Prosecutors are seeking to keep in custody a homeless man suspected of stabbing 11 people in a matter of hours as he rode a bicycle around Albuquerque on Sunday, saying no conditions of release could reasonably ensure the safety of the community.
Tobias Gutierrez, who has a lengthy criminal history, appeared in court virtually Tuesday on charges of an aggravated battery with a deadly weapon.
A public safety assessment tool used by judges in New Mexico’s largest city to determine whether a defendant can be released pending trial under certain conditions recommends that Gutierrez be released based on factors that include his age, previous history and the current charges.
Prosecutors argued otherwise in a pretrial detention motion.
“It is hard to imagine a person more dangerous that hurt more people than the defendant,” the motion states. “With so many victims and with no clear motive or reason, it is clear that the defendant is an extremely violent and dangerous person. The only way to protect our community is to hold the defendant in custody until this matter is resolved at trial.”
A state district judge will consider the motion at an upcoming hearing.
While Gutierrez was represented Tuesday by a public defender, an attorney who could speak on his behalf has yet to be appointed.
The case comes as legislative efforts to overhaul the state’s troubled pretrial release program have all but stalled despite strong momentum for change in January when the session began. That was fueled partly by Albuquerque marking a year of record homicides and growing frustration among families who had lost loved ones to violent crime.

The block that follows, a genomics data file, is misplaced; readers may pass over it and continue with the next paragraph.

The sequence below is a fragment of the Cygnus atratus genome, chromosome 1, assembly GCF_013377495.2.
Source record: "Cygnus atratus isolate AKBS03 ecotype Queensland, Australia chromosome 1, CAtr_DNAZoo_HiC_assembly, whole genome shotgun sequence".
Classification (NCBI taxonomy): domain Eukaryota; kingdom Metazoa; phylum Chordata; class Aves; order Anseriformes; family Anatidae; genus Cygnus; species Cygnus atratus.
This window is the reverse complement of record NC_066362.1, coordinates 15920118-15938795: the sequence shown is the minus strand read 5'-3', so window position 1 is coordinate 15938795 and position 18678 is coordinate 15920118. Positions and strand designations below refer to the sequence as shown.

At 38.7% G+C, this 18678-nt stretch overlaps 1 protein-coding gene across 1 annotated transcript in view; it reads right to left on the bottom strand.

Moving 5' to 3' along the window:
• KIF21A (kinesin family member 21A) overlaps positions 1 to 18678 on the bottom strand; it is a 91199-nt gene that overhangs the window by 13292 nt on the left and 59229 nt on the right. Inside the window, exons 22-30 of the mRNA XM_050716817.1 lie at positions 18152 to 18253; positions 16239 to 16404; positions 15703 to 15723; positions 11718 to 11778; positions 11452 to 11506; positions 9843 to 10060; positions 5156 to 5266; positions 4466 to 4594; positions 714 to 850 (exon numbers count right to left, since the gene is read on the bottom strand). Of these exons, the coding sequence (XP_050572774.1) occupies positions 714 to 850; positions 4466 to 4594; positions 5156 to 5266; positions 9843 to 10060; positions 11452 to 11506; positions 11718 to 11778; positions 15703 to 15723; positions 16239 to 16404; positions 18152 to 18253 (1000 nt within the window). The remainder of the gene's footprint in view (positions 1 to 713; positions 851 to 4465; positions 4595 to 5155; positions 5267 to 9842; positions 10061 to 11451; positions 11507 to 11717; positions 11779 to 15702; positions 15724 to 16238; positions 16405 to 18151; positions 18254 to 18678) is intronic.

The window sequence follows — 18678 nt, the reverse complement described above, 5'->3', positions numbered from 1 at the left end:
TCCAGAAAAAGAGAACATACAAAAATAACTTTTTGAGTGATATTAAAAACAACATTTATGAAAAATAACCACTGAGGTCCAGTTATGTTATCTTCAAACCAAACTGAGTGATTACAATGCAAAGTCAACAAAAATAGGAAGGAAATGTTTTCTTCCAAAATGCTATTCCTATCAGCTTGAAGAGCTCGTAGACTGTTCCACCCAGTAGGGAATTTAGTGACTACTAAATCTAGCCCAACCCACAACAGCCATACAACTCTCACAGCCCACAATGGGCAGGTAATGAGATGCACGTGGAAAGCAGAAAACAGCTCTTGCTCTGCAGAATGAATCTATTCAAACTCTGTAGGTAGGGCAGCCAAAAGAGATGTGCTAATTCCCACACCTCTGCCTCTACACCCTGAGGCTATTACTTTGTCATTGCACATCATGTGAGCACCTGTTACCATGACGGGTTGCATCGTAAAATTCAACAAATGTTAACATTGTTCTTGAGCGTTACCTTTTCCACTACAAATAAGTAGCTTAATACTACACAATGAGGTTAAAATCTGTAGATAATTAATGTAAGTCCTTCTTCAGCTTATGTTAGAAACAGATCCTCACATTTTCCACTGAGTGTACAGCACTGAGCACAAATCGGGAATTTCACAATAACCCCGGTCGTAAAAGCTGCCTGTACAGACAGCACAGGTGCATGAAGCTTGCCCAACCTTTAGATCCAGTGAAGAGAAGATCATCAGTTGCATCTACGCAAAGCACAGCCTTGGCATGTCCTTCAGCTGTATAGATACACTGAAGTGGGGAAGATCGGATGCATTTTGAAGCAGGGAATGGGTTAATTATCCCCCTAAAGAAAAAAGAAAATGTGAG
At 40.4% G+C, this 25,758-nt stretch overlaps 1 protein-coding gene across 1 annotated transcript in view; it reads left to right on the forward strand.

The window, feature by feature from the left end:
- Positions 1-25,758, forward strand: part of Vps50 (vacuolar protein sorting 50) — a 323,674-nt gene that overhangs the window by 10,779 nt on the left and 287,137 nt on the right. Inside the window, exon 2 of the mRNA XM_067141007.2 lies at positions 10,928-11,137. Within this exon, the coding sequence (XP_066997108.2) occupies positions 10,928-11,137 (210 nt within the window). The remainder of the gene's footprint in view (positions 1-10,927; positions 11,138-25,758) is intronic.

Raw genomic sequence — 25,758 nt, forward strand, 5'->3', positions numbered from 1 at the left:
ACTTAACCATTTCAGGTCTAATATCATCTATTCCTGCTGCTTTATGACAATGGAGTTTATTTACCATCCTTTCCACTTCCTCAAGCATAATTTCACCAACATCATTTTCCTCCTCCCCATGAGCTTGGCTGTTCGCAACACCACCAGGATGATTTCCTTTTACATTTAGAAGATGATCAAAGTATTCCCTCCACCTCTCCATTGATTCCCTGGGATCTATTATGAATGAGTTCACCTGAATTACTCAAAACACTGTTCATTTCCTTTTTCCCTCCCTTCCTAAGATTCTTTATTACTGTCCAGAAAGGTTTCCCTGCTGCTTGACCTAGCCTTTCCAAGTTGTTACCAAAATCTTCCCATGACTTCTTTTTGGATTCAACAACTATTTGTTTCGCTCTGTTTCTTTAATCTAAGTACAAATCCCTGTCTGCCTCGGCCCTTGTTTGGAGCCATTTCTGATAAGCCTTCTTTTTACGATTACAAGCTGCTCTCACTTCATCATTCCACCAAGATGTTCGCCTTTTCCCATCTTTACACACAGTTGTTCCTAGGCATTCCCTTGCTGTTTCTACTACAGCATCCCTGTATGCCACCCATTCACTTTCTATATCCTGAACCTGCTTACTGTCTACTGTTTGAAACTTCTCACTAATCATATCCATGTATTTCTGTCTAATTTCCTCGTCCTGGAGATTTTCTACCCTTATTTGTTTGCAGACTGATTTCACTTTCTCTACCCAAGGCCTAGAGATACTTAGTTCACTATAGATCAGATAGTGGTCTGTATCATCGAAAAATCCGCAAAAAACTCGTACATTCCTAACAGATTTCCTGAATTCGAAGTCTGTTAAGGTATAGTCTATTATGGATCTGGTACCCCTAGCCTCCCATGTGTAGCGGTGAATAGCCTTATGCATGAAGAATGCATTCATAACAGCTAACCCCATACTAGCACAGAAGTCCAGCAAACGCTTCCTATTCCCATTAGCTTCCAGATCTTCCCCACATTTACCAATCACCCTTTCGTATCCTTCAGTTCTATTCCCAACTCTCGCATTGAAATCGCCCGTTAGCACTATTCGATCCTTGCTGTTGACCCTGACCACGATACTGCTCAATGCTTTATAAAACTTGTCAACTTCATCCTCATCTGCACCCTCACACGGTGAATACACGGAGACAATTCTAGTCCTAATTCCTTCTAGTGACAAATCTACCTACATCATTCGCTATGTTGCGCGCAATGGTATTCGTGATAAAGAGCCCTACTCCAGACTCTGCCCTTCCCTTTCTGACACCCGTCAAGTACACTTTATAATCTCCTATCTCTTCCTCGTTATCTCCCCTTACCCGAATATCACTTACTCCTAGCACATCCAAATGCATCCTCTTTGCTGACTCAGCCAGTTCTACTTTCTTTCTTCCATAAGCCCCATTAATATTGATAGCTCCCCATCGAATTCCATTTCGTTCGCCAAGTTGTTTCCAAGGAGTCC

Lauren Rodriguez, a spokeswoman for District Attorney Raúl Torrez, said the Gutierrez case marks the second time in a week that the court’s public safety assessment framework has recommended release for what prosecutors consider a dangerous person.
“Apparently even facing charges of stabbing 11 different people in broad daylight isn’t enough to keep someone behind bars using this instrument,” she said. “Unfortunately, while 77% of the public wants the revolving door shut on these types of violent offenders, the Legislature has once again failed to address the issue or even acknowledge the problem.”
Despite the recommendations of the assessment, she said she was hopeful judges would use their discretion when considering detention motions.
Sunday’s stabbings appeared to have been committed at random within hours along Central Avenue, one of the city’s main thoroughfares. One of the crime scenes included a homeless encampment and another was near a smoke shop where the suspect asked a victim for money and yelled obscenities before swinging a knife, according to a criminal complaint.
The witnesses identified a man on a bike armed with a large knife. Some described the man as acting strangely and said he appeared to be upset.
New Mexico court records show Gutierrez’s criminal history included felony offenses that ranged from burglary to battery, possession of a controlled substance and driving while intoxicated. In 2014, he was sentenced to federal prison after trying to take a revolver and ammunition into a tribal casino and prompting a police pursuit.